Saturday, April 10, 2010

The Apple and Adobe War

The escalating Apple vs. Adobe War is starting to get interesting. It seem to have started with Apple's decision not to support Flash on their iPad and iPhones. Apple reasoned that they want to stick to the standard HTML5, which is not that widely supported yet. Apple batting for open standards seem anachronistic. After all, no computer or operating system is more closed than Apple. So why all these hullabaloo?

More recently, Apple changed the terms of use of their developer platform by requiring developers to code natively in C/C++ instead of using cross-platform frameworks. This further fueled the war with Adobe who was set to launch a Flash-based cross-platform framework that makes applications run on the iPhone without natively coding for it.

One conspiracy theory is that Apple does not want 3rd party application frameworks to control the schedule of application deployment. They reason that if developers decide to support a cross-platform framework like Flash or .NET, if the framework does not keep up with the updates of the OS (ex. the upcoming iPhone OS 4), developers will be at the mercy of these framework providers.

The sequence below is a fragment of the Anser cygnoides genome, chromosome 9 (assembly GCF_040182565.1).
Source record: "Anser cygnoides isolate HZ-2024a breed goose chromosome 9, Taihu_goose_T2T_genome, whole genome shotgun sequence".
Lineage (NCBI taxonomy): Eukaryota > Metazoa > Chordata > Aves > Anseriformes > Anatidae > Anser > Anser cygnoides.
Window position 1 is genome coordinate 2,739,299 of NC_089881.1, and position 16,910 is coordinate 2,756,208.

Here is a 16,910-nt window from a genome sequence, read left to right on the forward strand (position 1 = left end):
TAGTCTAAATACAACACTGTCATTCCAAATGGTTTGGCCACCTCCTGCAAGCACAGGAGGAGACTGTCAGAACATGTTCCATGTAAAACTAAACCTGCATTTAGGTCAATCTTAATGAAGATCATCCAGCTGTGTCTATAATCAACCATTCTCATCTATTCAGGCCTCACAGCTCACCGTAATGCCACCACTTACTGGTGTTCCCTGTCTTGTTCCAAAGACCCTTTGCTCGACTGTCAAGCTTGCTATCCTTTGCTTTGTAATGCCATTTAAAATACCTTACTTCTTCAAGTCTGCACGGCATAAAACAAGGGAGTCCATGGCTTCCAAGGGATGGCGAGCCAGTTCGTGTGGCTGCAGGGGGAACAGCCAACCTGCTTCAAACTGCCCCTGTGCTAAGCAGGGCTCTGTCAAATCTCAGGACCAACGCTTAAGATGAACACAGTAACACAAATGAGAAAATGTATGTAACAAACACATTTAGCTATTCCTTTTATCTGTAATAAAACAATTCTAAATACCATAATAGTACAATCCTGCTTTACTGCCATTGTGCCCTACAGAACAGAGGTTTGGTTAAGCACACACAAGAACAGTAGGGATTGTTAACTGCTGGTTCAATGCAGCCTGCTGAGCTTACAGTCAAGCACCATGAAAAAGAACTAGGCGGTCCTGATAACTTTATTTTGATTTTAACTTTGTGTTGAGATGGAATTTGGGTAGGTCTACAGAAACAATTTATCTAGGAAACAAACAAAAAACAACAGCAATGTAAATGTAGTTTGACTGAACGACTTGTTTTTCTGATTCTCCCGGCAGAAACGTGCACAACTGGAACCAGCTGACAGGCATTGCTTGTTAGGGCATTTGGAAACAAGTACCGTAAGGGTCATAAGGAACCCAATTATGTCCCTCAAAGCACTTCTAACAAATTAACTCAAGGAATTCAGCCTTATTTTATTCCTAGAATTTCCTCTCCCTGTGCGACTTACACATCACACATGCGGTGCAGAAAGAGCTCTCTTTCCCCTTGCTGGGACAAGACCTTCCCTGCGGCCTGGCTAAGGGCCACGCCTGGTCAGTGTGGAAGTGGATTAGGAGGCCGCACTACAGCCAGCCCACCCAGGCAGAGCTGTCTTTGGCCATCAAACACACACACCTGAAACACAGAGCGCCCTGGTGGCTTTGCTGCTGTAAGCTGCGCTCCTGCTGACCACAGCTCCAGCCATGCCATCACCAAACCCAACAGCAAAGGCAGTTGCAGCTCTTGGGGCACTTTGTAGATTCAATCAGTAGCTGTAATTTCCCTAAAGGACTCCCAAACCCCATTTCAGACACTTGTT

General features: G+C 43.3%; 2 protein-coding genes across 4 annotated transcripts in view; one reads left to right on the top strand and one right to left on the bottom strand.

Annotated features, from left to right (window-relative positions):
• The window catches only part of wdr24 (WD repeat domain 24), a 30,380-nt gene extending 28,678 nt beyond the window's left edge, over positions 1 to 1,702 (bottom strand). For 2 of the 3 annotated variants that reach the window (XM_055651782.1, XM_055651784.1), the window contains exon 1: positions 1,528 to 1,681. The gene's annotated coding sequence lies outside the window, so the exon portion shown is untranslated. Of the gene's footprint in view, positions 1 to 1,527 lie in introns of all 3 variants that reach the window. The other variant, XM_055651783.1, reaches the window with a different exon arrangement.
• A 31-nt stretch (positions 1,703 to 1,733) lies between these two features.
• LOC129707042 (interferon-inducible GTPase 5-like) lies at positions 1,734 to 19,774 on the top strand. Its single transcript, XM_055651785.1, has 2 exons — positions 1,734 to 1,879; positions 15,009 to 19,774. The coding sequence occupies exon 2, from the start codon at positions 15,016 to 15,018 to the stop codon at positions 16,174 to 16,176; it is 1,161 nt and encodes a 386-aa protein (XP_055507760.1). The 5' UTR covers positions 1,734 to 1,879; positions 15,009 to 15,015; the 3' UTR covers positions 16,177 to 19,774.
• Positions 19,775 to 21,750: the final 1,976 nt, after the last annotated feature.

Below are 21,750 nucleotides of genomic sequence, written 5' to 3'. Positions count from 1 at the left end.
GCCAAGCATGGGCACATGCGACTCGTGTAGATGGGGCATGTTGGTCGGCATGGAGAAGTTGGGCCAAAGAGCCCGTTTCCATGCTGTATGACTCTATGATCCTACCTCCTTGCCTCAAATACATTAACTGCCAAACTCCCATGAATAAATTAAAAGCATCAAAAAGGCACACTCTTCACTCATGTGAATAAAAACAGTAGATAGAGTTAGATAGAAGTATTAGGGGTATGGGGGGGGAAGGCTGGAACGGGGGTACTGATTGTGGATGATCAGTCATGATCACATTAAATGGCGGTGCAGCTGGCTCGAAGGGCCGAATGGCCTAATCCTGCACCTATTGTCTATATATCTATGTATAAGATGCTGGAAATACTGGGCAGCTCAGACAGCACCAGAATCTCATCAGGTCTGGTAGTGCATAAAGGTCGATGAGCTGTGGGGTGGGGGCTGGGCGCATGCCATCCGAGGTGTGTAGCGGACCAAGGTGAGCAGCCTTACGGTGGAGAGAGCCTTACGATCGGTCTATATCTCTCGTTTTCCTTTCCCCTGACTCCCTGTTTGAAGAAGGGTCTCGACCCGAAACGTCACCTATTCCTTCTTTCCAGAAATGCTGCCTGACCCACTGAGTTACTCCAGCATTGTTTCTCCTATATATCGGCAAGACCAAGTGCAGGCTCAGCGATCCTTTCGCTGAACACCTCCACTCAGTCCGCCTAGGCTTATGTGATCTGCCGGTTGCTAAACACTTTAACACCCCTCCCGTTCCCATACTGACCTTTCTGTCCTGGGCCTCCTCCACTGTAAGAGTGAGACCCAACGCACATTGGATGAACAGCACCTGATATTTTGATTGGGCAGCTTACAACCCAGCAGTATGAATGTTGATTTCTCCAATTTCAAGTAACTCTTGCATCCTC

In a rare email reply, Steve Jobs tries to rationalize it also by saying that applications developed on top of cross-platform frameworks seldom work as well as those developed natively. A lot of developers are not happy with Apple's decision. But strangely, small browser maker Opera was approved entry into Apple App Store despite being a competitor of the built-in Safari browser. I don't know if their media hype to get Apple to put them into App Store made a difference. They supposedly put up a counter that shows the number of days their app has been posted for approval by Apple's staff.

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